Fourth, the process of self-transformation involves an emotionally intense experience. The leaders have the seeker construct a rite customized specifically for him or her with the intent of evoking emotion. The seeker should receive therapeutic benefits from this practice. In fact, seekers often experience emotions so intense that they convert to the New Age spirituality—they feel “newborn” and the leader encourages them to become “missionaries.” Not surprisingly, this kind of spirituality can spread quickly among friends and coworkers because, unlike religion, it belongs in the public space of a secular society.
Fifth, and finally, these new spiritualities work well commercially and have enjoyed great financial success. The key for them, according to Hornborg, rests in their ability to sound scientific and thus credible in a secular society. For instance, company names include “The Academy of Health,” “The Swedish Institute for Grief Treatment,” and the “Academy for NLP & Leadership.” Hornborg also points to the Human Dynamics program which calls its concepts of personal pattern “a breakthrough in science.” Furthermore, getting guidance from a certified leader costs a considerable sum of money. For instance, a six-day course offered by the Human Dynamics program for 250 teachers costs 200,000 Euros. A two-hour therapy session from the Journey program costs between 200-400 Euros. And as practitioners advance, they become eligible for more advanced certificates which cost more and more money.
Hornborg offers three critiques of these new spiritualities. First, they take societial problems and individualize them. For example, these spiritualities do not blame burn-out on societies that overwork their employees but on the employees for lacking a connection with their inner self. As such, if the therapy offered by the spirituality fails, and the person does not find his or her inner self, then the spirituality runs the risk of painting that person as a total failure. Second, the new spiritualities make it difficult for laypeople to distinguish between legitimate psychology and the new therapies, especially since the new spiritualities legitimize themselves with titles such as “accredited,” “licensed,” and “certified.” Lastly, since the new spiritualities vie for public space, situations have already arisen in Sweden where courses in new spirituality were mandatory for employees. If an employee does not submit to the spiritual leader’s ideology, he or she can be seen as a hindrance to efforts to improve the organization. As Hornborg puts it, “…if one does not find one’s hidden potential, then one has no real possibility of fully developing oneself as a person and one’s skills…. The pressure to participate in the developmental program of Human Dynamics was further increased for the ‘unconverted’, when some of their colleagues became believers and tried to persuade the unconvinced of the benefits of the course.”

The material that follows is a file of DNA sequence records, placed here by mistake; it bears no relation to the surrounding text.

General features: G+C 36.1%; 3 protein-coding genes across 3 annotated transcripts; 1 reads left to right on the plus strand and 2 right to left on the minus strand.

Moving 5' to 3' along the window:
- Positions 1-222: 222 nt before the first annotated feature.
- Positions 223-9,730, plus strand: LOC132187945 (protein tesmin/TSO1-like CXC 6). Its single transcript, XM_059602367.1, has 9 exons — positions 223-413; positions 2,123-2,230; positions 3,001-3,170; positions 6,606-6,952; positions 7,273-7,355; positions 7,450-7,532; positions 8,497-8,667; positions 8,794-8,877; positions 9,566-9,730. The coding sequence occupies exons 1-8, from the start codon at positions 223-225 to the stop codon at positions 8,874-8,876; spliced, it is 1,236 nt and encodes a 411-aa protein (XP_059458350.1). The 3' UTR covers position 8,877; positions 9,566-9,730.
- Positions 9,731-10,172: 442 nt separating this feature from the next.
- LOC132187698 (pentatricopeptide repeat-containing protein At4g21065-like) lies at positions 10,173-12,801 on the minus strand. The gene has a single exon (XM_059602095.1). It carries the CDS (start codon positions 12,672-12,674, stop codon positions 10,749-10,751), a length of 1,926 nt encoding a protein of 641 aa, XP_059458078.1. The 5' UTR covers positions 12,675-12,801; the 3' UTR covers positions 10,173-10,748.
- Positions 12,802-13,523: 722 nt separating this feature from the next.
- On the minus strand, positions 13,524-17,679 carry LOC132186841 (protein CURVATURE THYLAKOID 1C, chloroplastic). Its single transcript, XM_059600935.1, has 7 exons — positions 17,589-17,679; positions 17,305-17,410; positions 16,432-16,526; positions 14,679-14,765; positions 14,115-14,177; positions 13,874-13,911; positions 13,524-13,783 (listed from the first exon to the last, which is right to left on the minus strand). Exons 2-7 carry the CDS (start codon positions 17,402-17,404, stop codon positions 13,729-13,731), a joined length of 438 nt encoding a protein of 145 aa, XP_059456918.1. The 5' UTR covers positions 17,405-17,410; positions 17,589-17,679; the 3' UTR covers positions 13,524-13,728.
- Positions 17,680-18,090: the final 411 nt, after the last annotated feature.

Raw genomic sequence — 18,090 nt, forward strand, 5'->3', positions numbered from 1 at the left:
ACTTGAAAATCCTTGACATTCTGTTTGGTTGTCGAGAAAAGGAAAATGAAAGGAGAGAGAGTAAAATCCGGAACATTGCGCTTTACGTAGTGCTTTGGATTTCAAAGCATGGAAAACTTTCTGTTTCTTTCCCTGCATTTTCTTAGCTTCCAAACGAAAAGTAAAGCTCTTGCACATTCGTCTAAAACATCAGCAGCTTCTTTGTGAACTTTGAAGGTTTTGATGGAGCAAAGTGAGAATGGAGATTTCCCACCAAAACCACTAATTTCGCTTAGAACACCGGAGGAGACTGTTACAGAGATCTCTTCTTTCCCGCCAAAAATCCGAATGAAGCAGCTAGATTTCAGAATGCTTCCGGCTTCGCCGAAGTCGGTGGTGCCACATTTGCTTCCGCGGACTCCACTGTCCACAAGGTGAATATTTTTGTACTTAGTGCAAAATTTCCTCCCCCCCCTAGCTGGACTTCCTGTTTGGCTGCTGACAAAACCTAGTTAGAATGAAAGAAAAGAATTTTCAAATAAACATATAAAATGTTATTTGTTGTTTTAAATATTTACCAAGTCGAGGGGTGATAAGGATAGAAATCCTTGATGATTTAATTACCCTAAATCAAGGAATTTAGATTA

To see the rise of New Age-style spirituality in one of the most secular countries on earth certainly raises questions. What is missing in secular society that people feel the need to fill with these new spiritualities? Perhaps, during all of this time, traditional religion was giving people something they could not get anywhere else.
For more, see “Designing Rites to Re-enchant Secularized Society: New Varieties of Spiritualized Therapy in Contemporary Sweden” in the Journal of Religion and Health.